by John Creamer

Driving yourself unhealthy

Travelling long distances could have a negative effect on your health

Travelling long distances could have a negative effect on your health
Driving yourself unhealthy

While sedentary behaviour is known to have adverse effects on cardiovascular and metabolic health, the impact of long commutes by automobile is less understood. A new study has found that greater commuting distances are associated with decreased cardiorespiratory fitness (CRF), increased weight, and other indicators of metabolic risk. 

This study yields new information about biological outcomes and commuting distance, an understudied contributor to sedentary behaviour that is prevalent among employed adults. It provides important evidence about potential mediators in the relationship between time spent driving and cardiovascular mortality.

How the study was done

Researchers studied 4 297 residents who lived and worked in 11 different cities. Commuting distances were calculated and measured the shortest distance from home to work along the road network.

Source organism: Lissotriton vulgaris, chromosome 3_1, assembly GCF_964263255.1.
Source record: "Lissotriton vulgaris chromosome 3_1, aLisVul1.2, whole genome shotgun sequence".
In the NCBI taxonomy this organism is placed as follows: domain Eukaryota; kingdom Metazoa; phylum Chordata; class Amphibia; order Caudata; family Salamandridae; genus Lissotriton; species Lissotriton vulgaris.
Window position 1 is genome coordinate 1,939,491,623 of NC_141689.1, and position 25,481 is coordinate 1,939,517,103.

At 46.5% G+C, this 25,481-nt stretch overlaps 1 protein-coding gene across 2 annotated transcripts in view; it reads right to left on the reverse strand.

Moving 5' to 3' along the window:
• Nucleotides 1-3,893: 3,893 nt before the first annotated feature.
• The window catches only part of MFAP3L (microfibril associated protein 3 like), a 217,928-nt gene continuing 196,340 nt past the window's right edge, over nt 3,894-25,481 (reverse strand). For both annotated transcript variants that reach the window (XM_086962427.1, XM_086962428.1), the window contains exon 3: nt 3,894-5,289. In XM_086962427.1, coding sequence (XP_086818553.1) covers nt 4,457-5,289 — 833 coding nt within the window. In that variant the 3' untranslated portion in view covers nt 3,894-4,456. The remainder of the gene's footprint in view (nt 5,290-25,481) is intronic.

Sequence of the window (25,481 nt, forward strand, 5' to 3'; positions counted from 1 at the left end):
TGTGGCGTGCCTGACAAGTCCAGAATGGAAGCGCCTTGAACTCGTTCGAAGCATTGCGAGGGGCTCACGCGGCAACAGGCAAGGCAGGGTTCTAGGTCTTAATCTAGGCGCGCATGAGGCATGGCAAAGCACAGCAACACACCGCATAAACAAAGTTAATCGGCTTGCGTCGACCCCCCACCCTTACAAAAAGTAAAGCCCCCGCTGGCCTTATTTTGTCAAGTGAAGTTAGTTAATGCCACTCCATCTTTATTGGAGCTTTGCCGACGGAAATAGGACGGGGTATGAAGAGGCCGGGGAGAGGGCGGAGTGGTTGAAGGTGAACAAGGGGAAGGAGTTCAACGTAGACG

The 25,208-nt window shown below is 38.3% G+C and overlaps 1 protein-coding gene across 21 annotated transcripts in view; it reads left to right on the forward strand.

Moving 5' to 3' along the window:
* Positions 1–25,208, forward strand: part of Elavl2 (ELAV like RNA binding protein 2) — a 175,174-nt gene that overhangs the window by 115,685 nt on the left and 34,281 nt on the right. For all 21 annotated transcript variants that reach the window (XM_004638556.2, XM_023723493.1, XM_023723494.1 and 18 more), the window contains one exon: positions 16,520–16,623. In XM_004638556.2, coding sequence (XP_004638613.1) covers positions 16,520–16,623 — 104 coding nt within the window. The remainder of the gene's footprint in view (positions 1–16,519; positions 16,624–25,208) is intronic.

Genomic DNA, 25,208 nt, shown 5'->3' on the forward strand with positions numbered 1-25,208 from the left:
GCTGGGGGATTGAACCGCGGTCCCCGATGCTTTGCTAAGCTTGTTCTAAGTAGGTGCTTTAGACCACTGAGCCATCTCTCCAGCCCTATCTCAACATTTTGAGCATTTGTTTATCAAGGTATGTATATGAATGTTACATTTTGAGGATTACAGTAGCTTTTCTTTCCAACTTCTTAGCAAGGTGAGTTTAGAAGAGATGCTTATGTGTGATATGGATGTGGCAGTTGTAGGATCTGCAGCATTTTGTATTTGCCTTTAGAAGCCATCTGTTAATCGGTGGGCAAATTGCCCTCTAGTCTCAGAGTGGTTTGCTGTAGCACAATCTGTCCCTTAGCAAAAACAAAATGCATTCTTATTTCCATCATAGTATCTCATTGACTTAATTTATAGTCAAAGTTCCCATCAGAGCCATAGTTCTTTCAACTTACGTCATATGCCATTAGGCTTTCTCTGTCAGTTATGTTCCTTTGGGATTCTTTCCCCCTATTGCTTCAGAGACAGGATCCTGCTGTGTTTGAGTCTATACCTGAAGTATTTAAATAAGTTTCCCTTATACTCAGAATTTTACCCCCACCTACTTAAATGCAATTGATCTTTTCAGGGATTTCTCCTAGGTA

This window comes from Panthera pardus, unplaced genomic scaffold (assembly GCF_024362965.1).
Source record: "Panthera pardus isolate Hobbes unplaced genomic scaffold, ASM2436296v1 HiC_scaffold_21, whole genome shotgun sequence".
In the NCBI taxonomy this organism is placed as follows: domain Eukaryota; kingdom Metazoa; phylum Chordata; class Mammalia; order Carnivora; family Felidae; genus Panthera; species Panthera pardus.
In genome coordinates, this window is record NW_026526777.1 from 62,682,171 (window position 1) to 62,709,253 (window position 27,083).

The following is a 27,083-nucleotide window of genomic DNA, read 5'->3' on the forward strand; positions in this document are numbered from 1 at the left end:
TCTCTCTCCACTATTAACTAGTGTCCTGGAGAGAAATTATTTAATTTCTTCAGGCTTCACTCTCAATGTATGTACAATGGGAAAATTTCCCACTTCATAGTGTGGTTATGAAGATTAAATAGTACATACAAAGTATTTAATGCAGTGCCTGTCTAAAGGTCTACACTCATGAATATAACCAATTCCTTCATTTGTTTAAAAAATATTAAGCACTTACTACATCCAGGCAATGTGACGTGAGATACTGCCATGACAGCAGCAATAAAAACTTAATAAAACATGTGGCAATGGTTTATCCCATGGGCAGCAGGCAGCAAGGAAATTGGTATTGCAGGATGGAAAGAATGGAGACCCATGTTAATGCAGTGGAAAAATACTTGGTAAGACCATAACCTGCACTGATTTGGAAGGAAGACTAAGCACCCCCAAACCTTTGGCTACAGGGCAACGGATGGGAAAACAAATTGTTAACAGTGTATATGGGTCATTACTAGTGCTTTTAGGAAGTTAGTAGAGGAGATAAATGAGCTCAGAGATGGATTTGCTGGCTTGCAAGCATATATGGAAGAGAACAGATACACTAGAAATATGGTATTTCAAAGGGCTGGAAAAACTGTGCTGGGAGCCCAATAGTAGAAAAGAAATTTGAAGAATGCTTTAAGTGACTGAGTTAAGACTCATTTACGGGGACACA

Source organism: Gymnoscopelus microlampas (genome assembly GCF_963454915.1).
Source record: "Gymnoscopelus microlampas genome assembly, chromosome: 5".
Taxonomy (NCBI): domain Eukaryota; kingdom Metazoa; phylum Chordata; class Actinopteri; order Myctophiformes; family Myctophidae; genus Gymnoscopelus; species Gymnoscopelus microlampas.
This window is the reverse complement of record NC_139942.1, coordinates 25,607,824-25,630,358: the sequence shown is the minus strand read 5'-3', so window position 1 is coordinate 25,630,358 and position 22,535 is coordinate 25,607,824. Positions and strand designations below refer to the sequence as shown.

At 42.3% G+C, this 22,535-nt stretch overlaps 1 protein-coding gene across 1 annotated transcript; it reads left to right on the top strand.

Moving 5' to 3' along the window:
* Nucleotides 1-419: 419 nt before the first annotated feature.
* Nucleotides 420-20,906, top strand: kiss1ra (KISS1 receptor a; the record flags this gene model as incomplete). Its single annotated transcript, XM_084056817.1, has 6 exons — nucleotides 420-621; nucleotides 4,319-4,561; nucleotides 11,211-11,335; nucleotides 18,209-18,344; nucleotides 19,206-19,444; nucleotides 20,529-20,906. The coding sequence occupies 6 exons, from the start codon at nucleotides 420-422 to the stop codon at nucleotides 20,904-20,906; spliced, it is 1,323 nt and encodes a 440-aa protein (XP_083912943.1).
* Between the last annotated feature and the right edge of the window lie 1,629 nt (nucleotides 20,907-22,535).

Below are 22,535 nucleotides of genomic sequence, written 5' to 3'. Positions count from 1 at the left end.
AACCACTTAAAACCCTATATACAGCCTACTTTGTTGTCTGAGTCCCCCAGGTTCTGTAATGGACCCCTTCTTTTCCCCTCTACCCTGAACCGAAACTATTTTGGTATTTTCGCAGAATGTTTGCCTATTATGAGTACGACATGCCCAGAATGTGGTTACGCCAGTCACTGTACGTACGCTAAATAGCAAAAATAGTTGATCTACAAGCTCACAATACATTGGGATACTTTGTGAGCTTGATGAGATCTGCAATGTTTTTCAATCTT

CRF, body mass index (BMI), and metabolic risk variables including waist circumference, fasting triglycerides, fasting plasma glucose, high-density lipoprotein (HDL) cholesterol, and blood pressure, were measured. Self-reported participation in moderate to vigorous physical activity over the previous three months was also assessed.

The study found that people who drove longer distances to work reported less frequent participation in moderate to vigorous physical activity and decreased CRF, and had greater BMI, waist circumference, and blood pressure. The association remained when physical activity and CRF were adjusted for, although to a lesser degree for BMI and waist circumference.

Those who commuted more than 24 kilometres to work were less likely to meet recommendations for moderate to vigorous physical activity, and had a higher likelihood of obesity. Commuting distances greater than 10 miles were associated with high blood pressure. 

Long drives mean less physical activity time

Longer commutes may replace participation in physical activity, given the association between commute time and physical activity and CRF, and the lesser association with adiposity after adjustment for physical activity.

At the same time, both BMI and waist circumference were associated with commuting distance even after adjustment of physical activity and CRF, suggesting that a longer commuting distance may lead to a reduction in overall energy expenditure.

Association of commuting distance with the other metabolic risk indicators was largely weak or insignificant, with the exception of blood pressure. Multiple mechanisms could be contributing to this relationship. 

Commuting by automobile represents only one of many forms of sedentary behaviour, and this study did not examine other important contributors such as occupational sitting and television viewing. 

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